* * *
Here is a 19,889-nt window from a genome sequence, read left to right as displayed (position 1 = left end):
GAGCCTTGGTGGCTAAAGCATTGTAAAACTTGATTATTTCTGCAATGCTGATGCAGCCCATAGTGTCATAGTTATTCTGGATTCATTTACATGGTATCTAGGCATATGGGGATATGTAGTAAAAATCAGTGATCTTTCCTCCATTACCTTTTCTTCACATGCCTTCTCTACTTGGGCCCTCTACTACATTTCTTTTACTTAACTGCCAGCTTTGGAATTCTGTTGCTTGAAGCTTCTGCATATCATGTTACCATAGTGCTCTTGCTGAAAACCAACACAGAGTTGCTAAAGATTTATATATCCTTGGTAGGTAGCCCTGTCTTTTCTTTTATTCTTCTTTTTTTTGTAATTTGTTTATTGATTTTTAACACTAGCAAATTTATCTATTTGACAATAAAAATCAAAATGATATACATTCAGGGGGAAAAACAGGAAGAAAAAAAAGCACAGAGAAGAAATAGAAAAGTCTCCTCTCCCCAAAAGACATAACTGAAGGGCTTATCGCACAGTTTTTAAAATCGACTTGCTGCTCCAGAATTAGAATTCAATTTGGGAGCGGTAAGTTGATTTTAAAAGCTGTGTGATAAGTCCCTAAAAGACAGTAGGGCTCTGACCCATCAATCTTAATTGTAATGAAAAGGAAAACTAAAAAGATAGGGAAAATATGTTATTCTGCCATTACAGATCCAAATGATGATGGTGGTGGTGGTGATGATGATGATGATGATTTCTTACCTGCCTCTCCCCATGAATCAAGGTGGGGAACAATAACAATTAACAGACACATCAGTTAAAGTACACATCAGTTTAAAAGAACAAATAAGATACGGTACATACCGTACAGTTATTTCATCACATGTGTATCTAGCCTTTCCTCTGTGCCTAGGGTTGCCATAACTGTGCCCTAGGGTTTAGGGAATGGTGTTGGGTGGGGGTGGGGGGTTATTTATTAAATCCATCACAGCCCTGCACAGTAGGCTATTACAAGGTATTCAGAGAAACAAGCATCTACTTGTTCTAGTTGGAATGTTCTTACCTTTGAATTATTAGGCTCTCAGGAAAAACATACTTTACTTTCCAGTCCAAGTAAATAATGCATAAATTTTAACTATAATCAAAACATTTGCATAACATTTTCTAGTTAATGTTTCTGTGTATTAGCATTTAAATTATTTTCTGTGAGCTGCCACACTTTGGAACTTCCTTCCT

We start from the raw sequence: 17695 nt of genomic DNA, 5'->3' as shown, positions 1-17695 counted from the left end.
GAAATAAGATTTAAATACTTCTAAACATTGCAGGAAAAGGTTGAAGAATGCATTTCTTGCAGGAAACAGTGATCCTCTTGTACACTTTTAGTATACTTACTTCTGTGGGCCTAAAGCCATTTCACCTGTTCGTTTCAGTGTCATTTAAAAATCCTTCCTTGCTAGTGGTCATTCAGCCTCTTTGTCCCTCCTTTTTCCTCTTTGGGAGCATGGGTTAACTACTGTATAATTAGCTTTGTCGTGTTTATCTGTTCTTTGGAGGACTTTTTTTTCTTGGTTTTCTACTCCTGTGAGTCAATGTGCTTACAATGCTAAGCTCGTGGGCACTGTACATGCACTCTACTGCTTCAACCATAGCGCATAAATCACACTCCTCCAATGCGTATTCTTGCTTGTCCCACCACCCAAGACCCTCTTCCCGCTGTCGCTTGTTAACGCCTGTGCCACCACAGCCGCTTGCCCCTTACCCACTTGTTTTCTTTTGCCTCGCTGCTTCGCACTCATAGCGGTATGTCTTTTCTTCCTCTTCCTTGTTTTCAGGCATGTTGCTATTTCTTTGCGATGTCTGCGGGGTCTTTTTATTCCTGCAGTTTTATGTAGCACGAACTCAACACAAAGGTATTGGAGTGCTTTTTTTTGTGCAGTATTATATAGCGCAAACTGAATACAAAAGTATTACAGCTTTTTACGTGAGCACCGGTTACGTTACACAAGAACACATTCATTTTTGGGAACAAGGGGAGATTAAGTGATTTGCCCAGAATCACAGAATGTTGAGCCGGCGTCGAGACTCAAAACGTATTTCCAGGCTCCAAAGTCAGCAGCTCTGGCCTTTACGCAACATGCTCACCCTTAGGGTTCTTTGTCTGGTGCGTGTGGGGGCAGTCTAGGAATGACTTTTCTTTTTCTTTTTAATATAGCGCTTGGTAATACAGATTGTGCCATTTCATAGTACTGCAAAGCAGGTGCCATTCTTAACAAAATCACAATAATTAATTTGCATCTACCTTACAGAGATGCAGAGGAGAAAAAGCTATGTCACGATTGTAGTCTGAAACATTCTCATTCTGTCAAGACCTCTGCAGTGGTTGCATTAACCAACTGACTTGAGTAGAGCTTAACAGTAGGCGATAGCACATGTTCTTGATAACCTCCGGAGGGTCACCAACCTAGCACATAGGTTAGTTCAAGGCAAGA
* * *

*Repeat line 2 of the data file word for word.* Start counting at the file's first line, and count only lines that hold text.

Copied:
GAGCCTTGGTGGCTAAAGCATTGTAAAACTTGATTATTTCTGCAATGCTGATGCAGCCCATAGTGTCATAGTTATTCTGGATTCATTTACATGGTATCTAGGCATATGGGGATATGTAGTAAAAATCAGTGATCTTTCCTCCATTACCTTTTCTTCACATGCCTTCTCTACTTGGGCCCTCTACTACATTTCTTTTACTTAACTGCCAGCTTTGGAATTCTGTTGCTTGAAGCTTCTGCATATCATGTTACCATAGTGCTCTTGCTGAAAACCAACACAGAGTTGCTAAAGATTTATATATCCTTGGTAGGTAGCCCTGTCTTTTCTTTTATTCTTCTTTTTTTTGTAATTTGTTTATTGATTTTTAACACTAGCAAATTTATCTATTTGACAATAAAAATCAAAATGATATACATTCAGGGGGAAAAACAGGAAGAAAAAAAAGCACAGAGAAGAAATAGAAAAGTCTCCTCTCCCCAAAAGACATAACTGAAGGGCTTATCGCACAGTTTTTAAAATCGACTTGCTGCTCCAGAATTAGAATTCAATTTGGGAGCGGTAAGTTGATTTTAAAAGCTGTGTGATAAGTCCCTAAAAGACAGTAGGGCTCTGACCCATCAATCTTAATTGTAATGAAAAGGAAAACTAAAAAGATAGGGAAAATATGTTATTCTGCCATTACAGATCCAAATGATGATGGTGGTGGTGGTGATGATGATGATGATGATTTCTTACCTGCCTCTCCCCATGAATCAAGGTGGGGAACAATAACAATTAACAGACACATCAGTTAAAGTACACATCAGTTTAAAAGAACAAATAAGATACGGTACATACCGTACAGTTATTTCATCACATGTGTATCTAGCCTTTCCTCTGTGCCTAGGGTTGCCATAACTGTGCCCTAGGGTTTAGGGAATGGTGTTGGGTGGGGGTGGGGGGTTATTTATTAAATCCATCACAGCCCTGCACAGTAGGCTATTACAAGGTATTCAGAGAAACAAGCATCTACTTGTTCTAGTTGGAATGTTCTTACCTTTGAATTATTAGGCTCTCAGGAAAAACATACTTTACTTTCCAGTCCAAGTAAATAATGCATAAATTTTAACTATAATCAAAACATTTGCATAACATTTTCTAGTTAATGTTTCTGTGTATTAGCATTTAAATTATTTTCTGTGAGCTGCCACACTTTGGAACTTCCTTCCT